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Sustained SOX

A practical guide for implementing a sustainable Sarbanes Oxley process

Clarion Review (5 Stars)

According to the 107th Congress of the U.S. H.R.3763 “protects investors by improving the accuracy and reliability of corporate disclosures made pursuant to the securities laws and for other purposes.” Commonly known as the Sarbanes-Oxley Act of 2002 or “SOX” the Act affects all public companies whose stock is traded on U.S. exchanges. Although its passage changed the way we conduct business in the U.S. the law is nonetheless complex and challenging.

Michael S. Hugh developed Sustained Sox with the purpose of helping any company regardless of size or location to design and implement frameworks for both initial and ongoing SOX certifications. Volume I is intended to be used by a company’s internal controls people to review modify and implement the processes needed to sustain SOX for the long term.

This book is geared to readers who have a basic understanding of the Act and the implications for their companies. Thus novice businesspeople should consider reading and researching the Sarbanes-Oxley Act before tackling Sustained Sox. The author’s style is succinct direct and authoritative—certainly to be appreciated by business executives. After readers have given thought to and understand information contained in the various titles listed in the Act’s table of contents (including Auditor Independence Corporate Responsibility Analyst Conflicts of Interest Corporate and Criminal Fraud Accountability and White-collar Crime Penalty Enhancements) they will find Sustained Sox to be a comprehensive tool to apply SOX-required processes to their businesses.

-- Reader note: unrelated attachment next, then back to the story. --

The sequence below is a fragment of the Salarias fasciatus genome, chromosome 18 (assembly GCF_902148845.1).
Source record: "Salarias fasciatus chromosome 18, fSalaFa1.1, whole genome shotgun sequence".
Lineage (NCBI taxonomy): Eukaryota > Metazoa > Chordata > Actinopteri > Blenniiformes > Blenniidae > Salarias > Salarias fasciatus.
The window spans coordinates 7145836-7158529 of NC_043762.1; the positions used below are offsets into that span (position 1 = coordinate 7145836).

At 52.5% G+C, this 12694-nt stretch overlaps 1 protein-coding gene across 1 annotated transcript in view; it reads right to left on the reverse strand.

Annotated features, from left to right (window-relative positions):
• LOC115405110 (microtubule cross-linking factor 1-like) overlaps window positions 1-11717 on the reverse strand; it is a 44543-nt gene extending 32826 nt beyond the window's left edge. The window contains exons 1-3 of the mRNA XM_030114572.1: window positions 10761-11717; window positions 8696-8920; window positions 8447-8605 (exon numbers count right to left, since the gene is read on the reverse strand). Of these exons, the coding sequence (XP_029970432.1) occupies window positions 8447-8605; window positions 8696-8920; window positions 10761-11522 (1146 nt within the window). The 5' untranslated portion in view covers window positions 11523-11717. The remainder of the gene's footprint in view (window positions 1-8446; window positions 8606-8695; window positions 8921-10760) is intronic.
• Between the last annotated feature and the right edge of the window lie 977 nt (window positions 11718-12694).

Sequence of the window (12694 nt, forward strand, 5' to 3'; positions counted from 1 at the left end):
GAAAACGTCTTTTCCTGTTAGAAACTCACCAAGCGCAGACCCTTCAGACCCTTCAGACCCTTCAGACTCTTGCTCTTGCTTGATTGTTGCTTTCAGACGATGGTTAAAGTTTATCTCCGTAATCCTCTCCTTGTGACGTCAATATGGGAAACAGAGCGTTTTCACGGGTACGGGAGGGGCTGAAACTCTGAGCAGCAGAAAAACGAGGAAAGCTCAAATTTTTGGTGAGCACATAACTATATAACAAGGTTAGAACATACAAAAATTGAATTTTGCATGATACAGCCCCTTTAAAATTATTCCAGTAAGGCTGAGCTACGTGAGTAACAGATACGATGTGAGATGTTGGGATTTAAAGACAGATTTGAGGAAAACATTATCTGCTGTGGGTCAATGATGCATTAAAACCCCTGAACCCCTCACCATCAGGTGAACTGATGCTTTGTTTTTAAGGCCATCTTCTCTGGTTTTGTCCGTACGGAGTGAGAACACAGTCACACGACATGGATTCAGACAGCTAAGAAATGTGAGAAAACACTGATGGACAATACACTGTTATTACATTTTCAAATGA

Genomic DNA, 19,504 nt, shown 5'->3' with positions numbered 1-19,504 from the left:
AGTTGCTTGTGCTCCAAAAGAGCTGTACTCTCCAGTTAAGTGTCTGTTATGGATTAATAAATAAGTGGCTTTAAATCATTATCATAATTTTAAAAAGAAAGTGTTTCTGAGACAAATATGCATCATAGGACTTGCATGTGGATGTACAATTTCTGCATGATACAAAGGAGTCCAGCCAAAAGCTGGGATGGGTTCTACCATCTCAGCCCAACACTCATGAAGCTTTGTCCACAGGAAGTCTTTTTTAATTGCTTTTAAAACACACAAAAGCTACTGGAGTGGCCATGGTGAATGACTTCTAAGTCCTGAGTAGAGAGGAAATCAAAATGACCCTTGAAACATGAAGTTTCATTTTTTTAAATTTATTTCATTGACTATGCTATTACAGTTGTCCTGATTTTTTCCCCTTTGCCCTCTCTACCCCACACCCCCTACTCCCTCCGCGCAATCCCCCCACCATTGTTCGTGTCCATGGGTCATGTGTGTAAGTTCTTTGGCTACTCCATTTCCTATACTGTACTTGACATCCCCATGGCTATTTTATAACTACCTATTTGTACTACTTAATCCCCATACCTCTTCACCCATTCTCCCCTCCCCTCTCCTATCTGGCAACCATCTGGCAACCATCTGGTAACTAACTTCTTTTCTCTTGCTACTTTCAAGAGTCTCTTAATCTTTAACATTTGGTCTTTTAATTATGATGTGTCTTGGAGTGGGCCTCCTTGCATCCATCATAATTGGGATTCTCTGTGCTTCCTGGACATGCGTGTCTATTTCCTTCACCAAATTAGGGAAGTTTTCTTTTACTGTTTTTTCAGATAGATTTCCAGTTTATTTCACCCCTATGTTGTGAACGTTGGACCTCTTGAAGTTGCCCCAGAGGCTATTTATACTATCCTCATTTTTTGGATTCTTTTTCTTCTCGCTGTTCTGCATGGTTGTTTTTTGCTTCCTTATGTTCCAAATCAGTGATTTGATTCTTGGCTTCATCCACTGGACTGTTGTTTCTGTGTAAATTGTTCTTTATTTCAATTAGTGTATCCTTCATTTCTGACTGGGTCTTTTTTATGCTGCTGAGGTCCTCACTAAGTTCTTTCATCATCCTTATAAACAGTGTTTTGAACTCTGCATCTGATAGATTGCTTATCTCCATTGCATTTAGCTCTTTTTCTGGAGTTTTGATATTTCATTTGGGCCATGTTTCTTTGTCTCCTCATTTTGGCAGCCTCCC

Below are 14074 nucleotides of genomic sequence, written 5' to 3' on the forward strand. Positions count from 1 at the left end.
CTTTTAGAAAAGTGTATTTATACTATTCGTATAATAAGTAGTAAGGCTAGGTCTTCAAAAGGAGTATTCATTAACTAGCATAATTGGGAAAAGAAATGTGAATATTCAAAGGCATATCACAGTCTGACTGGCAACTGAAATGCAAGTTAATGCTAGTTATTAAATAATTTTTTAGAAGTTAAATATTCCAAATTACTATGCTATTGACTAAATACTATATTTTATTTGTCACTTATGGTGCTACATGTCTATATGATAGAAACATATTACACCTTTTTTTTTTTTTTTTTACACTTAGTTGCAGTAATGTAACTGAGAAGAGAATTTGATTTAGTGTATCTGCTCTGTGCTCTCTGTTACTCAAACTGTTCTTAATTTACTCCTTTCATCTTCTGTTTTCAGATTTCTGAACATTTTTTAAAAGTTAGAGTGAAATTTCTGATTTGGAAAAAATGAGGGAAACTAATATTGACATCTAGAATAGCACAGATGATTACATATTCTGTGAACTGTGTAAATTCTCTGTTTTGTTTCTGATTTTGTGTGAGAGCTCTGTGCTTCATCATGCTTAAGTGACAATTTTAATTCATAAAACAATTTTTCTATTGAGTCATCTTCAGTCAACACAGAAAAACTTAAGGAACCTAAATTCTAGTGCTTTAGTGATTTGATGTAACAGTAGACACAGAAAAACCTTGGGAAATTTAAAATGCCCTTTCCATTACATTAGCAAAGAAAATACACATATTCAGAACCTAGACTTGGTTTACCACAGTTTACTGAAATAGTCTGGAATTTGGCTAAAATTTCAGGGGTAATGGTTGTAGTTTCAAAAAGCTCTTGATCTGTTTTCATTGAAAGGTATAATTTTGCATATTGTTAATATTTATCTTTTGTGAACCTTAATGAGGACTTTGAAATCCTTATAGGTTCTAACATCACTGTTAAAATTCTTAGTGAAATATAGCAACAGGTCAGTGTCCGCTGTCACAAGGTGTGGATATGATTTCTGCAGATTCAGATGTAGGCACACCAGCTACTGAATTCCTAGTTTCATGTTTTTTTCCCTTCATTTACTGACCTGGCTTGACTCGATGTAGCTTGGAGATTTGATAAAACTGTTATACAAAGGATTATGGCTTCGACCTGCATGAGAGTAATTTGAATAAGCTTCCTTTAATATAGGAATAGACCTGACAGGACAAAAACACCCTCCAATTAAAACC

The first two chapters contain what the author calls “environmental information.” Chapter 1 focuses on personnel and processes including the organizational chart and roles and responsibilities for designing and modifying internal controls. Charts such as the one beginning on page twenty-three accurately and comprehensively display rather technical and high-level information in an easy-to-understand format.

Chapter 2 itemizes prerequisites such as policies procedures and guidelines; an explanation of master files; the development of timelines; communication infrastructure; and training programs. The Committee of Sponsoring Organizations (COSO) Report defines appropriate framework components as being: control environment risk assessment information and communication monitoring and control activities. According to the author if done properly the steps in this chapter will ensure that the ongoing processes are sustainable on a long-term basis.

Although the book does not include introductory information about the author a quick check of the book’s website www.sustainedsox.com states that Hugh Enterprises Inc. “is a provider of software solutions and services to several industries with our primary focus on the Financial Services Industry.” Although that particular business is one that has historically been heavily scrutinized and regulated any company can be well served by the tools contained in Sustained SOX.

Joan Phelps